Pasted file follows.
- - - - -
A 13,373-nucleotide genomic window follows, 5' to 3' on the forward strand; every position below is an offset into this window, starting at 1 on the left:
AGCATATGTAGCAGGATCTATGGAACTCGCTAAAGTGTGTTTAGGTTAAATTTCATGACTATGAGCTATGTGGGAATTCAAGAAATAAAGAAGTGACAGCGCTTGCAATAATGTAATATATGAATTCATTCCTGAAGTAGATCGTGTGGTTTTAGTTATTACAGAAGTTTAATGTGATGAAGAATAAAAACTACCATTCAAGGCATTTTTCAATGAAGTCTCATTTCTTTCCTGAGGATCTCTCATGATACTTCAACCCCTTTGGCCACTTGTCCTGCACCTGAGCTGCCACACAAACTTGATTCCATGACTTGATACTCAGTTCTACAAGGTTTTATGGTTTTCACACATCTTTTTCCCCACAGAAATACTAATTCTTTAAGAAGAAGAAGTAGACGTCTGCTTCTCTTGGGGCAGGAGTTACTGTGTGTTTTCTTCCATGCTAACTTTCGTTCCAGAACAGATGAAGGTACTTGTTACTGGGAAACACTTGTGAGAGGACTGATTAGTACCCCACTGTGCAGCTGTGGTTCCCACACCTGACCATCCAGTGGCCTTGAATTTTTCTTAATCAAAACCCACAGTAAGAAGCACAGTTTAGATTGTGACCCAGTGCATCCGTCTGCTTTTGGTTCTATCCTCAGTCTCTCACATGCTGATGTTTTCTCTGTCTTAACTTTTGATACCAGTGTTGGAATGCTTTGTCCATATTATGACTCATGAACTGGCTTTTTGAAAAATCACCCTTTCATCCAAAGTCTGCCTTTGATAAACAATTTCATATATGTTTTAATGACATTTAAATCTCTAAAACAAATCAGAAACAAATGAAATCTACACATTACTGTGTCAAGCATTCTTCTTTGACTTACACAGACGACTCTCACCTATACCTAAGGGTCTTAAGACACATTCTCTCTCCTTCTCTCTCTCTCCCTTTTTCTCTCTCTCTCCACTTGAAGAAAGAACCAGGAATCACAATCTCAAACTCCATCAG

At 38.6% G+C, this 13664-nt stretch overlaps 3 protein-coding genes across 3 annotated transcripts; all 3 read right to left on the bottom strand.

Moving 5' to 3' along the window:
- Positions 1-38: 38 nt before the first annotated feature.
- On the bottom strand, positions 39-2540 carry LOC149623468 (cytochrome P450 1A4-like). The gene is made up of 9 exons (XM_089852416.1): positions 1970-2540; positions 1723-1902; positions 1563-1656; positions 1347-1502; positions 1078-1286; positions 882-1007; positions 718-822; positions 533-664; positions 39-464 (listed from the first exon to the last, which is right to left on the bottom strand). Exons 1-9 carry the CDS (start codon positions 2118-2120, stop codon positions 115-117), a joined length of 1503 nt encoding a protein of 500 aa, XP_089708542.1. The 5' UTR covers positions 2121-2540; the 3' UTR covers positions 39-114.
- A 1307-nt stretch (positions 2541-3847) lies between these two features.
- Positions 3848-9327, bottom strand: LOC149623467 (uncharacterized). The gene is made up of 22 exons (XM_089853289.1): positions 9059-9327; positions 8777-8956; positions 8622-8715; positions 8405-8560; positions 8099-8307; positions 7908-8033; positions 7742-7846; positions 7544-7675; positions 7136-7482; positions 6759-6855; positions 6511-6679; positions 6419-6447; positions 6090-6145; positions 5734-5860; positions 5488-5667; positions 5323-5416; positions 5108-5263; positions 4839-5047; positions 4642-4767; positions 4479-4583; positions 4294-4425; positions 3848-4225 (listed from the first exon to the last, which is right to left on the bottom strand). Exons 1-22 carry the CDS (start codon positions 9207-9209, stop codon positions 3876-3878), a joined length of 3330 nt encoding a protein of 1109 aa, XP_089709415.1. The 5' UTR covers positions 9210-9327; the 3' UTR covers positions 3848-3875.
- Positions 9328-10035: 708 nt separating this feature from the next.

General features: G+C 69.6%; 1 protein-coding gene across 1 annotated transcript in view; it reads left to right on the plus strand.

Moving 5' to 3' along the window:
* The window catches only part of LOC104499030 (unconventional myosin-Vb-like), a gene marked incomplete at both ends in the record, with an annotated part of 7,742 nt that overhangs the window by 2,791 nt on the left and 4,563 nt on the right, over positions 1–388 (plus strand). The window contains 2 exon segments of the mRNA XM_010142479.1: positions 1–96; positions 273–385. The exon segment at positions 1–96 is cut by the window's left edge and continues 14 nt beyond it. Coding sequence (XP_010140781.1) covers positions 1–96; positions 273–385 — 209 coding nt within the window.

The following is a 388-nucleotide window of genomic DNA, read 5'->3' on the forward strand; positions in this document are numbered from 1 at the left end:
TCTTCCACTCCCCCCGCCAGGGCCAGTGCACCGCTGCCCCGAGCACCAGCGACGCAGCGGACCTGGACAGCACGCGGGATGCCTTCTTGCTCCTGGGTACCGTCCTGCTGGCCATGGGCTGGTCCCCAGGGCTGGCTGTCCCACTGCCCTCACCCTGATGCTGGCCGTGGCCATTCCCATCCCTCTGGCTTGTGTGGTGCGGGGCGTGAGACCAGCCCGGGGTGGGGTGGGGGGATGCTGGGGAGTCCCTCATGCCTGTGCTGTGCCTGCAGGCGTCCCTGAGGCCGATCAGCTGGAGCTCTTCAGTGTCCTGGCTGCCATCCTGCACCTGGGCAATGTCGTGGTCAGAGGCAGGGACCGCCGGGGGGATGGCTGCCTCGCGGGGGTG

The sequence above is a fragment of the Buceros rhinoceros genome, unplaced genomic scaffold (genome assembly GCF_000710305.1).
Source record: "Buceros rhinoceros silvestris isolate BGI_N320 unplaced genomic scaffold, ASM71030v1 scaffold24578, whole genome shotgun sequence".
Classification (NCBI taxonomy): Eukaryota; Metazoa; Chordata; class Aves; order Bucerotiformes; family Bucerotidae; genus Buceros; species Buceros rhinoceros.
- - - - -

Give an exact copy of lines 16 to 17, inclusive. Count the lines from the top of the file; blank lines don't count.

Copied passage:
Source record: "Buceros rhinoceros silvestris isolate BGI_N320 unplaced genomic scaffold, ASM71030v1 scaffold24578, whole genome shotgun sequence".
Classification (NCBI taxonomy): Eukaryota; Metazoa; Chordata; class Aves; order Bucerotiformes; family Bucerotidae; genus Buceros; species Buceros rhinoceros.